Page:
Waatea News Update

News from Waatea 603 AM, Urban Maori radio, first with Maori news

My Photo
Location: Auckland, New Zealand

Saturday, June 21, 2008

Te Piringa scoops prize

After a year of preparation, a group from three Manawatu-Horowhenua schools took home the top prize from the national secondary schools kapahaka competition in Wellington.

Te Piringa represents Freyberg High School, Palmerston North Boys' High School and Palmerston North Girls' High School.

Lytton High School from Gisborne came second and Auckland's Te Wharekura O Hoani Waititi third.

Tutor Leon Blake says Te Piringa won by keeping it simple, and doing the simple things well.

Te Piringa was also buoyed by the support it got from its region.


Kaumatua and kuia around the country who work with Maori prisoners is being celebrated this week.

Around 180 kaiwhakamana visit, support and mentor prisoners by providing spiritual support, connecting them with whanau and iwi and preparing them to reintegrate back into the community.

Desmond Ripi, a Maori service development adviser for the Department of Corrections, says the volunteer programme has proved invaluable since its inception four years ago.

“To turn our people in jail around, we really need these kaumatua having that connection of whakapapa and whakawhanaungatanga back to their families, is crucial,” Mr Ripi says.

Corrections hosted events around the country to thank the kaiwhakamana, as part of National Volunteer Awareness week.


The finishing touches are being put on the half billion dollar Treelord settlement.

The Government this week introduced a bill to fully settle the historic claims of iwi and hapu affiliated to Te Pumautanga o te Arawa, and an associated bill which gives a partial settlement to several neighbouring tribes known as the Central North Island Forests Land Collective.

That means the iwi will be able to hear the first reading when they are in Wellington to sign the deed of settlement next week.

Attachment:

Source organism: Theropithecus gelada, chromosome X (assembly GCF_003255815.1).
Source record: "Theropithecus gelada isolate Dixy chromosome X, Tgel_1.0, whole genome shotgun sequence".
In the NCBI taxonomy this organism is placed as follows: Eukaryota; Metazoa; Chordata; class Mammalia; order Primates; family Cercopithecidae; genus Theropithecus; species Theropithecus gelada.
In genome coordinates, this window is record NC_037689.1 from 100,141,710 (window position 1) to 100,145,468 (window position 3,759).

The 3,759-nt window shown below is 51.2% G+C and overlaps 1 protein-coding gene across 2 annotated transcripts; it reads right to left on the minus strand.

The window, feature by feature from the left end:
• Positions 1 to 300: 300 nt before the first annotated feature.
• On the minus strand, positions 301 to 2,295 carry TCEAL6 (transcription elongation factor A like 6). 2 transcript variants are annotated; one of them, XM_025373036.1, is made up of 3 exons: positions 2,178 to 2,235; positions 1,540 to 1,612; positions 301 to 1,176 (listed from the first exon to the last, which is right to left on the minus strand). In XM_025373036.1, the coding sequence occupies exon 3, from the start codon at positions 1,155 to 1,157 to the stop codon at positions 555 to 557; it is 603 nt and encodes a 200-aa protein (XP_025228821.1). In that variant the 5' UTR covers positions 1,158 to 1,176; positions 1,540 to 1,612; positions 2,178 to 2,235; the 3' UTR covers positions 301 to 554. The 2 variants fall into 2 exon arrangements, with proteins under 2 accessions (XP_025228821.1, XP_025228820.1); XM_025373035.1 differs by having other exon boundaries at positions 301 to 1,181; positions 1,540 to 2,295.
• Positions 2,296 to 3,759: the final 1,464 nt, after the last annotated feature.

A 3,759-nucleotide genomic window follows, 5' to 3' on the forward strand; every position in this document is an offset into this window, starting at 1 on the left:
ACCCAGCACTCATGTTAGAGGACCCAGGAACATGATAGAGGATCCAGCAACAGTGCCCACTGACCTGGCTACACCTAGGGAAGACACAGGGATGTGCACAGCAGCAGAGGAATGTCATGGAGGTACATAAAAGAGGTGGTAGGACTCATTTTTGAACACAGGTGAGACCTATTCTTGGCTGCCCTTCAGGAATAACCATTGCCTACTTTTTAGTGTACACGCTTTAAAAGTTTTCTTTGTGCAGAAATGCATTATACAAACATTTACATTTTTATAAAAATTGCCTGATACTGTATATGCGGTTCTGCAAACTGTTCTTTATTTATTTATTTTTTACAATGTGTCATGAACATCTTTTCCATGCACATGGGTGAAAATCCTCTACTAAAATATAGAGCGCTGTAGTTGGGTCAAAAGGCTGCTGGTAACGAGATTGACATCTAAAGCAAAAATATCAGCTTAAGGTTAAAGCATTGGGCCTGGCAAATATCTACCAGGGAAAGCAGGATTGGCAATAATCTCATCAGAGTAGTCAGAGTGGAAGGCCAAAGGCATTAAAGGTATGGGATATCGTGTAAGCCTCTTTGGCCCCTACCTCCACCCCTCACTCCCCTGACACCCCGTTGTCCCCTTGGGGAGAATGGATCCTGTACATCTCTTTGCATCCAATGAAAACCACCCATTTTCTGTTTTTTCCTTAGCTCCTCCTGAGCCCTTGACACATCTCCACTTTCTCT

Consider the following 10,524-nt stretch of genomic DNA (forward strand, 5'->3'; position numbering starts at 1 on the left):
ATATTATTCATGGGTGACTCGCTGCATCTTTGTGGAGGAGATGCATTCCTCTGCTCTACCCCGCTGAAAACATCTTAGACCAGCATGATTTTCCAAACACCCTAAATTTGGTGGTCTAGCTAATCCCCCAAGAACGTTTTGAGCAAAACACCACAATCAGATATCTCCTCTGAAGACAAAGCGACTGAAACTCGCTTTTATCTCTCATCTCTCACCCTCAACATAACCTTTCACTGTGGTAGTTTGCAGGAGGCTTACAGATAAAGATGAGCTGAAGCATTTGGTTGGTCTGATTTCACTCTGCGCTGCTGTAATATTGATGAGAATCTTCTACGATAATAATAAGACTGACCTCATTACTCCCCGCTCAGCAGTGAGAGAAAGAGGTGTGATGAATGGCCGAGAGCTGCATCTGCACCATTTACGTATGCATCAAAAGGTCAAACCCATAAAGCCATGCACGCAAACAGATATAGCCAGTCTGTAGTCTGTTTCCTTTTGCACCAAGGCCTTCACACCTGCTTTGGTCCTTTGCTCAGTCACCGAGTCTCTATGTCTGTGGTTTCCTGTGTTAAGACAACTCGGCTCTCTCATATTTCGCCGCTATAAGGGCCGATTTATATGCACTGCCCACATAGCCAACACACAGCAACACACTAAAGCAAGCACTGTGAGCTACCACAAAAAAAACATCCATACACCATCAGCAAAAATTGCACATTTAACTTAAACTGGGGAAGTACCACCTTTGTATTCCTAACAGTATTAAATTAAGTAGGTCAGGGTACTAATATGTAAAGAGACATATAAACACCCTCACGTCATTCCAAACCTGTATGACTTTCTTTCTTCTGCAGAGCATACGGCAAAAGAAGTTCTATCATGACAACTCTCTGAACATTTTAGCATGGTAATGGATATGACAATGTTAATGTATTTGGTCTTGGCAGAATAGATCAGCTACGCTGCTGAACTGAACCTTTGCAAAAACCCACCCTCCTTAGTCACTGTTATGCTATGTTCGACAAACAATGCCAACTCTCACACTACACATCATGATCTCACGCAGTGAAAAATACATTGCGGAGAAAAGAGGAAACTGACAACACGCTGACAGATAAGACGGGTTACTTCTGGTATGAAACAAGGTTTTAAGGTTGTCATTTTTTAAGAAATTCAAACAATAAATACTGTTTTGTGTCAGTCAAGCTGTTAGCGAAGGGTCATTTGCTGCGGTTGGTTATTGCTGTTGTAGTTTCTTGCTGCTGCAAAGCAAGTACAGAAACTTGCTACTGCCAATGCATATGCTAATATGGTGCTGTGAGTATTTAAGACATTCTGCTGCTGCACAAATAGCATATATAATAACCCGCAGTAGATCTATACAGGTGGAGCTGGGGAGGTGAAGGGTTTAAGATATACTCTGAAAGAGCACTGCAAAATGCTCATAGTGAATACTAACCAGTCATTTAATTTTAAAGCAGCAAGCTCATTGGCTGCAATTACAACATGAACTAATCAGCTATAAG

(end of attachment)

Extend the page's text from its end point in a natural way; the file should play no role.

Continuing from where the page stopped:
Parekura Horomia, the Minister for Maori Affairs, says it's an incredible achievement.

He says one of the biggest gatherings of iwi is expected at Parliament on Wednesday.

Ngati Rangitihi has been left out of next week's deal after a hui at Matata voted against it, but its 3.6 percent share has been set aside and it can reenter if conditions are met.


An East Coast hapu has called a meeting in Rangitukia tomorrow to win support for a breakaway from the Ngati Porou runanga.

The agenda includes setting up an independent government for Te Whanau-a-Takimoana, taking over ownership of Whanga-o-kena, or East Cape Island, from the Crown, and not paying tax.

Jim Perry, who affiliates to Te Whanau-a-Takimoana, says it's a sign of the disharmony on the coast in the wake of the Government's decision to negotiate the region's claims with Te Runanga o Ngati Porou, rather than with the various independent hapu.

He says the runanga has already got the benefits of the fisheries settlement, and now it's going for land as well.

“And the hapu, who really have suffered under the grievance situation, have received nothing, so they’re setting themselves up so that they can now go to Government and say hey, we’re the ones that are now independent of the runanga, we want our share,” Mr Perry says.

Te Whanau-a-Takimoana did not sign the Treaty of Waitangi, so it does not concede any sovereignty to the Crown.


Television New Zealand's new general manager of Maori programming feels he is following in the footsteps of giants.

Paora Maxwell from Ngati Rangiwewehi, Te Ure o Uenukukopako and Te Arawa whanui started his career with TVNZ 20 years ago making children's programmes.

He left in the mid 1990s to start Te Aratai Productions, which has produced hundreds of hours of Maori content for broadcasters.

He says it's a critical job.

“You know I'm following the footsteps of giants in people like Ernie Leonard and Whai Ngati, and they’ve made a huge contribution to establishing Maori programmes, to having a Maori voice in Television New Zealand so I hope to maintain that high standard,” Mr Maxwell says.

He has been prominent in the industry with independent producers' group Nga Aho Whakaari and the Maori broadcasting electoral college, Te Putahi Paaho, which picks the Maori Television Service board.


The artistic and creative side of Manukau is celebrated in a new exhibition by Cerise Palalagi of Te Arawa, Ngai Te Rangi and Niue.

Stephen Bradshaw, the kaiwhakahaere of Toi o Manukau, says Ranea at Fresh Gallery in the Otara town centre has themes of growth, rejuvenation and abundance.

He says Palalagi is primarily a print maker, but she stretched out for the show.